Open Government Portal
Found 10 records similar to The Attorney General of Canada’s Directive on Civil Litigation Involving Indigenous Peoples
This Litigation Year in Review 2016 is intended to provide
Canadians with some highlights of the progress we made
this past year in several important areas of litigation.
In reviewing and rethinking the Government’s litigation
strategy over the course of 2016, I focused on three main
themes: respecting the Charter of Rights and Freedoms,
recognizing the rights of Indigenous peoples, and making
decisions consistent with Canadian values. The important litigation positions highlighted below were taken in collaboration with the Minister with policy responsibility for the matter before the courts.
Table of Contents
6-7 Respecting the Charter of Rights and Freedoms
8-11 Recognizing the Rights of Indigenous Peoples
13-14 Making Decisions Consistent with Canadian Values
The Litigation Year in Review for 2017 is the second time that the Attorney General of Canada published a report on the litigation decisions and strategies used on behalf of the Government of Canada. This year’s report highlights some of the litigation positions we took in the course of 2017 and focuses on four main themes: compensating for past wrongs, maintaining our commitment to human rights and the Charter, defending our national security, and intervening before the courts in the public interest. These themes are situated within a greater narrative around: 150th anniversary of Confederation, the 35th of the Canadian Charter of Rights and Freedoms, and the 35th anniversary of section 35 of the Constitution Act, 1982 and its recognition of the rights of Indigenous People’s. the litigation year in review also concerns itself with protecting national security, and making sure Canadians are aware that their rights are protected and not subject to the whims of the government that is in power.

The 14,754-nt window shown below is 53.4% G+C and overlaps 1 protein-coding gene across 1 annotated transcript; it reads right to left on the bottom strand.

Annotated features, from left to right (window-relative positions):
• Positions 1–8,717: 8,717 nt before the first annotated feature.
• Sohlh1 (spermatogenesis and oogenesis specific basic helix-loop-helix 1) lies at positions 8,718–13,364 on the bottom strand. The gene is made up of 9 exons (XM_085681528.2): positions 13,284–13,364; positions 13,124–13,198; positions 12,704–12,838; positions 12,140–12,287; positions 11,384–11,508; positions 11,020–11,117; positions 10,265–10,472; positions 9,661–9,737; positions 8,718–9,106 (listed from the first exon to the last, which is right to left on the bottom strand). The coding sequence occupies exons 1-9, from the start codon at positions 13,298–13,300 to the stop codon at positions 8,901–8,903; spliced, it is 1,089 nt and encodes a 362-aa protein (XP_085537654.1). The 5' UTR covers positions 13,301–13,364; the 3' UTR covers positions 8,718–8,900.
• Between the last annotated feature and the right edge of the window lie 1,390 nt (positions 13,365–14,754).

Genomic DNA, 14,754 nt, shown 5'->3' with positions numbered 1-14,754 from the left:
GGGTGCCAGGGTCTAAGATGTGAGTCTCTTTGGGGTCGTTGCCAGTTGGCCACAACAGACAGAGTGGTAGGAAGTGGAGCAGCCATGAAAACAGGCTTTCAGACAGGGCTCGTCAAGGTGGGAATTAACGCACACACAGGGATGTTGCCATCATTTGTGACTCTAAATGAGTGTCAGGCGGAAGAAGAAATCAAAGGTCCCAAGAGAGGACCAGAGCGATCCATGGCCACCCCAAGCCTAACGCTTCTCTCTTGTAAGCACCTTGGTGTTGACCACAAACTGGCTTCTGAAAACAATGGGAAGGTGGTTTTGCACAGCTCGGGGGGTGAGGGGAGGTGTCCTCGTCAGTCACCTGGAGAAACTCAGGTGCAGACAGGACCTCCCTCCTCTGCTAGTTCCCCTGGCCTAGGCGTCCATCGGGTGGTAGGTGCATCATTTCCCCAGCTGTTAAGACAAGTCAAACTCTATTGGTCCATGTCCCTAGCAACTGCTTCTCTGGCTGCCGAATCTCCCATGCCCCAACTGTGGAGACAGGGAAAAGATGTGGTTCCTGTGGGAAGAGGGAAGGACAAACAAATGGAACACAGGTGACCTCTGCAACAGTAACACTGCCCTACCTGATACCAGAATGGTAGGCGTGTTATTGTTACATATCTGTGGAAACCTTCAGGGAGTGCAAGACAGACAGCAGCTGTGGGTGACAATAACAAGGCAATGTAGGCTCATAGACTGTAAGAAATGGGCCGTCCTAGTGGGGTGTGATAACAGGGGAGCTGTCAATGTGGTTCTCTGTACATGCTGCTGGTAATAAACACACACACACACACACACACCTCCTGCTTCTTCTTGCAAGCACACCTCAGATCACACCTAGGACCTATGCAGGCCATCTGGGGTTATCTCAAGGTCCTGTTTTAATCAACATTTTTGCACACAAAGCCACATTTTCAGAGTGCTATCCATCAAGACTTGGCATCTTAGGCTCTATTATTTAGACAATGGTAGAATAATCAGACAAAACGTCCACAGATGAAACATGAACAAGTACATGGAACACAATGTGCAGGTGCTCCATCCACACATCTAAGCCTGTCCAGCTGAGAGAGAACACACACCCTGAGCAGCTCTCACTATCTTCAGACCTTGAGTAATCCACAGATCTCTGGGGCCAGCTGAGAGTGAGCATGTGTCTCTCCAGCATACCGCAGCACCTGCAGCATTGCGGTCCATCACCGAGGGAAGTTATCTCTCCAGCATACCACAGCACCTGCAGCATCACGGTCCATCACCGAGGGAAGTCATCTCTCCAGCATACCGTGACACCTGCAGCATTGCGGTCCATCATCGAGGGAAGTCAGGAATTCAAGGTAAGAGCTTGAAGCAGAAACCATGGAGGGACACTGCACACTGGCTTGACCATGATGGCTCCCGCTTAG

In 2018, the Attorney General was responsible for representing the federal government in approximately 36,000 litigation matters. In the fulfillment of her mandate letter commitments, the Attorney General carried out her litigation responsibilities with a particular focus on the following:
- Advancing reconciliation with Indigenous peoples
- Defending federalism
- Respecting the Charter of Rights and Freedoms
- Protecting public safety and national security
- Cracking down on tax avoidance
This report presents findings on the representation and outcomes of Indigenous people as accused in Canadian criminal courts. This is the first time that national statistics on Indigenous accused in criminal courts are reported in Canada. This study addresses four key objectives:
Identify whether the criminal court process itself contributes to the overrepresentation of Indigenous people in the criminal justice system (CJS);
Identify disproportionality in court outcomes of Indigenous accused, compared to White accused, at key stages/decision points of the criminal court process;
Identify whether other sociodemographic variables (e.g., sex and age group) affect the level of disproportionate outcomes experienced by Indigenous people at key stages/decision points of the criminal court process; and,